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Barnier: Brexit deal at 90%, Ireland a 'sticking point'

19 Octobre 2018

If British MPs reject the plan, they might demand the government try to negotiate a new deal, but that would require more time.

Mr Mundell told the BBC: "I haven't threatened to resign".

The EU's insistence on a fail-safe for the issue of the Northern Irish border appeared to leave British Prime Minister Theresa May without negotiating options. May spoke of "working intensively over the next days and weeks" to achieve agreement that avoids a no-deal departure from the bloc for Britain on March 29 that could create chaos at the borders and in the economy.

An EU official, who spoke to Germany's dpa news agency on the condition of anonymity, also said May had said she was "ready to consider" an extension to the 21-month transition period after Brexit.

Nobody really wants Britain to crash out of the European Union without a withdrawal deal, but time is running out and the sides have bogged down over the contentious issue of how to manage the Irish border. However, it would come at both a political and financial cost of up to £10 billion in additional European Union fees.

The possibility of an extension has infuriated hard-Brexit backers in Ms.

But May was under attack from across Britain's political spectrum after saying she was considering the European Union proposal for a longer post-Brexit transition period.

But Lithuanian president Dalia Grybauskaite said there would be "no breakthrough" this week because May lacked a strong mandate from her party and parliament.

After amendment, this agreement was supported by the DUP and by David Davis and Boris Johnson. I've done my bit.

"She is losing the confidence of colleagues of all shades of opinion".

The backstop is a proposed mechanism to keep the United Kingdom in the EU's Customs Union after Brexit - essentially precluding the country from taking back control of its global trade policy - in order to prevent a hard economic border between the British province of Northern Ireland and EU member the Republic of Ireland. One leading Conservative Remainer told BI: "It's daft".

May committed past year to keeping the border open between the two parts of the island of Ireland, even if Britain leaves the bloc without an exit agreement or a free trade deal.

Arriving in Brussels, Mrs May insisted there had been "very good progress" since last month's meeting in Salzburg, when she was humiliatingly told that her Chequers plan for Brexit would not work.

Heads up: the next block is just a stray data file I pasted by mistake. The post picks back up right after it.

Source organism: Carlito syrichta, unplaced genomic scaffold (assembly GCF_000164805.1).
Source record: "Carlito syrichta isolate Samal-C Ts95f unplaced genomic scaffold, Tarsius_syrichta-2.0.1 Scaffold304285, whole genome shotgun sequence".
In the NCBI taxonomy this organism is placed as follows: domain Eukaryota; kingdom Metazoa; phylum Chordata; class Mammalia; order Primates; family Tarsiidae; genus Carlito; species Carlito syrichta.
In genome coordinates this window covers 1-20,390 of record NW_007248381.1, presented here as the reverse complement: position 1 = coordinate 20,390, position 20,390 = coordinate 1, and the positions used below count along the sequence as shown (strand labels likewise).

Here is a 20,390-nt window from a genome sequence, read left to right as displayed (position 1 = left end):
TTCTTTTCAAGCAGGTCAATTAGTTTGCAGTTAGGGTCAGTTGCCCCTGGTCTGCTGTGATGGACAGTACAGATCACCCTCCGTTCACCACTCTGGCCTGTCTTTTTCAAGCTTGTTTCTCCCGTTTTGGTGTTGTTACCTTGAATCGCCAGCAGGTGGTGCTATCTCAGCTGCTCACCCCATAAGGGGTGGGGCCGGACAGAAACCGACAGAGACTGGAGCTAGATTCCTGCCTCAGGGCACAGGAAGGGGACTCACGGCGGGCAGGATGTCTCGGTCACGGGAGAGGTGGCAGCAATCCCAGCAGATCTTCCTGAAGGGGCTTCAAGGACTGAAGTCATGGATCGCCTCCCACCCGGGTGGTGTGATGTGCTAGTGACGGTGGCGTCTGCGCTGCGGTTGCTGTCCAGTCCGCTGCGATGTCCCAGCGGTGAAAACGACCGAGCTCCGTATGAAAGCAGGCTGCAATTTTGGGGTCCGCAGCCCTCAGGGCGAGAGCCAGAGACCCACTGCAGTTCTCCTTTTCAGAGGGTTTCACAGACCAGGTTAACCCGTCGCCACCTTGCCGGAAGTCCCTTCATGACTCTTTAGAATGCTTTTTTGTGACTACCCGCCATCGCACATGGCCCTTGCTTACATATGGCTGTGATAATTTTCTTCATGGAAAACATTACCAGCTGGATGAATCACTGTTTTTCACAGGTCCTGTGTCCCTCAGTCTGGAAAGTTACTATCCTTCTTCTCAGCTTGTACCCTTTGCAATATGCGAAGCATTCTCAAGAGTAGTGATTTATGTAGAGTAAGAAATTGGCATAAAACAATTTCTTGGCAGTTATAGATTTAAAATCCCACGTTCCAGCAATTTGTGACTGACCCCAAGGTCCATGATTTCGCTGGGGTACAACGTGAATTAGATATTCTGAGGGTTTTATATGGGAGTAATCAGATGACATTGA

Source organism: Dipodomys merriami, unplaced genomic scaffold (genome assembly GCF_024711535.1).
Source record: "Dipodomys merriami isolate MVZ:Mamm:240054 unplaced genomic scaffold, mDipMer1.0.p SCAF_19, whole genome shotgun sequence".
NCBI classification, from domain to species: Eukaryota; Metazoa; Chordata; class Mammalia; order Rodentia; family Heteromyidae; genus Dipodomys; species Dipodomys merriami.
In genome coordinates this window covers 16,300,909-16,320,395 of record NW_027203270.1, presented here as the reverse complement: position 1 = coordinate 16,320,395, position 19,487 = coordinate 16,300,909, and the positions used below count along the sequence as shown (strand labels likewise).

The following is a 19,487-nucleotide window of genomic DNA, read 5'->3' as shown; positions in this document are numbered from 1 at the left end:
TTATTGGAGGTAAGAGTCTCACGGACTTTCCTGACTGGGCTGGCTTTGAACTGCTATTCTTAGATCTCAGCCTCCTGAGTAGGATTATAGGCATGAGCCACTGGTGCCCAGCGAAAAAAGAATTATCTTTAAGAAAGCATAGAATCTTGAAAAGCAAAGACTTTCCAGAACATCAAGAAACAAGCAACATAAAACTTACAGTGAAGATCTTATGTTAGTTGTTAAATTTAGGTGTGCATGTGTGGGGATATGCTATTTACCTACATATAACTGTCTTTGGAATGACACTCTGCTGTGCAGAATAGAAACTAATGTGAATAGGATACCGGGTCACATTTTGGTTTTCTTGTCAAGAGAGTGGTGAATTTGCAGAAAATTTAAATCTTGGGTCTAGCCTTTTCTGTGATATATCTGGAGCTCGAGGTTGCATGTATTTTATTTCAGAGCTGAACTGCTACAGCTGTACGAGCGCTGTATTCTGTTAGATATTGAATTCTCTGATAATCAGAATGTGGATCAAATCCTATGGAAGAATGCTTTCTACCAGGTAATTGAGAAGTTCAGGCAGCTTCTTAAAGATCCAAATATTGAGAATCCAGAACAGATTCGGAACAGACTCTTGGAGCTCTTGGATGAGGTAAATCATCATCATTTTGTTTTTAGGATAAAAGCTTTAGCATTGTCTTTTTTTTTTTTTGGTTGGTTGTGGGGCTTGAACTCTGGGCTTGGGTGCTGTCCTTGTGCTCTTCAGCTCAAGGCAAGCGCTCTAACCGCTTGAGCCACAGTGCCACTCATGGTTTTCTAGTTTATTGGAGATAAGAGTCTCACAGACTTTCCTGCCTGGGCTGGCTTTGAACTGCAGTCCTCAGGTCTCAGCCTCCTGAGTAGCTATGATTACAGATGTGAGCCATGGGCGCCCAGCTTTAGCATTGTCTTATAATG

His comments follow Theresa May's suggestion that the idea of extending the Brexit transition period "for a matter of months" had been considered. "We need time, we need much more time..."

But the idea is controversial among May's eurosceptic Conservative MPs, who fear it is simply a way of delaying Britain's exit. Brexiteers are making all the noise for now, but Remainers won't accept a deal they believe to be worse than the status quo. "If not, what's the point?" they said.

The EU and the United Kingdom have agreed they do not want a return to a hard border, where passport and customs checks would be returned, but they can not agree how to achieve that.

"Brexit offers the prize of a better future, global free trade deals and political independence", said the letter. "If we were to go in that direction, it would come with a certain number of conditions".

Analysis: May has little choice but to extend.

Extending the transition period would mean that the United Kingdom would prolong the period where it has no say in EU policymaking but would still have to pay into the European Union budget.

Meanwhile, the top European Union trade official played down the importance of a USA announcement that it will pursue a trade deal with Britain, noting London can not negotiate such pacts until it leaves the bloc. May's proposal to extend this period is therefore entirely sensible, even if the realisation that such an extension is needed has come very late in the process.

A source close to Mr Mundell said he wants "assurances any extension to the transition would not delay exit from CFP beyond the agreed date".

In a speech in London on Tuesday evening, John Major, a former Conservative Prime Minister, said the Brexit vote was a "colossal misjudgment" and that Brexit-backers sold the country a fantasy and would not be forgiven.

FILE - A vehicle crosses over the border from the Irish Republic into Northern Ireland near the town of Jonesborough, Northern Ireland, Jan. 30, 2017.

But there would have to be new regulations in place, he said, without giving further details.

Barnier: Brexit deal at 90%, Ireland a 'sticking point'